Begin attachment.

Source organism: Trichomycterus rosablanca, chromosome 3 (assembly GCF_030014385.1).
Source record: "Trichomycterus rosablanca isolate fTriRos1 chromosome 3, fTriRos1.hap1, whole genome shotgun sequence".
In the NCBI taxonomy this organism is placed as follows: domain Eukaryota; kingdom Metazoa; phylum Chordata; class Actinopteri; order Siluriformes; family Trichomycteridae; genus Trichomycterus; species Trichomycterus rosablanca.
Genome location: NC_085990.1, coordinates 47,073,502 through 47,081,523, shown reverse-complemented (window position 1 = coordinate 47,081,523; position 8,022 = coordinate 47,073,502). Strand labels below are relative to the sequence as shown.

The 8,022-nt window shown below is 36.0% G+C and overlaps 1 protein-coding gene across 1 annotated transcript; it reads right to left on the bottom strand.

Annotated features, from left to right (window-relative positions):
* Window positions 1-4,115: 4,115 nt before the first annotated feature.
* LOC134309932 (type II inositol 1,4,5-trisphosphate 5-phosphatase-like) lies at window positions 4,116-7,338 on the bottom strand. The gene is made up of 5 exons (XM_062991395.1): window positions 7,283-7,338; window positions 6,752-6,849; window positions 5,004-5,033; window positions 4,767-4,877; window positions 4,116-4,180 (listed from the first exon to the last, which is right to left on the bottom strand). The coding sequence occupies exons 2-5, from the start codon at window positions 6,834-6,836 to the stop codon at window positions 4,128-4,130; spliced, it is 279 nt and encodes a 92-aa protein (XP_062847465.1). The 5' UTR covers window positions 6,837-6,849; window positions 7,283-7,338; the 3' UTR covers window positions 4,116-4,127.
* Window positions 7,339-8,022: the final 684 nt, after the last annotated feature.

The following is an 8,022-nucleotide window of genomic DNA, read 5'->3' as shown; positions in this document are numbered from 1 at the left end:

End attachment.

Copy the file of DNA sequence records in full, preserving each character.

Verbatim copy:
Source organism: Trichomycterus rosablanca, chromosome 3 (assembly GCF_030014385.1).
Source record: "Trichomycterus rosablanca isolate fTriRos1 chromosome 3, fTriRos1.hap1, whole genome shotgun sequence".
In the NCBI taxonomy this organism is placed as follows: domain Eukaryota; kingdom Metazoa; phylum Chordata; class Actinopteri; order Siluriformes; family Trichomycteridae; genus Trichomycterus; species Trichomycterus rosablanca.
Genome location: NC_085990.1, coordinates 47,073,502 through 47,081,523, shown reverse-complemented (window position 1 = coordinate 47,081,523; position 8,022 = coordinate 47,073,502). Strand labels below are relative to the sequence as shown.

The 8,022-nt window shown below is 36.0% G+C and overlaps 1 protein-coding gene across 1 annotated transcript; it reads right to left on the bottom strand.

Annotated features, from left to right (window-relative positions):
* Window positions 1-4,115: 4,115 nt before the first annotated feature.
* LOC134309932 (type II inositol 1,4,5-trisphosphate 5-phosphatase-like) lies at window positions 4,116-7,338 on the bottom strand. The gene is made up of 5 exons (XM_062991395.1): window positions 7,283-7,338; window positions 6,752-6,849; window positions 5,004-5,033; window positions 4,767-4,877; window positions 4,116-4,180 (listed from the first exon to the last, which is right to left on the bottom strand). The coding sequence occupies exons 2-5, from the start codon at window positions 6,834-6,836 to the stop codon at window positions 4,128-4,130; spliced, it is 279 nt and encodes a 92-aa protein (XP_062847465.1). The 5' UTR covers window positions 6,837-6,849; window positions 7,283-7,338; the 3' UTR covers window positions 4,116-4,127.
* Window positions 7,339-8,022: the final 684 nt, after the last annotated feature.

The following is an 8,022-nucleotide window of genomic DNA, read 5'->3' as shown; positions in this document are numbered from 1 at the left end: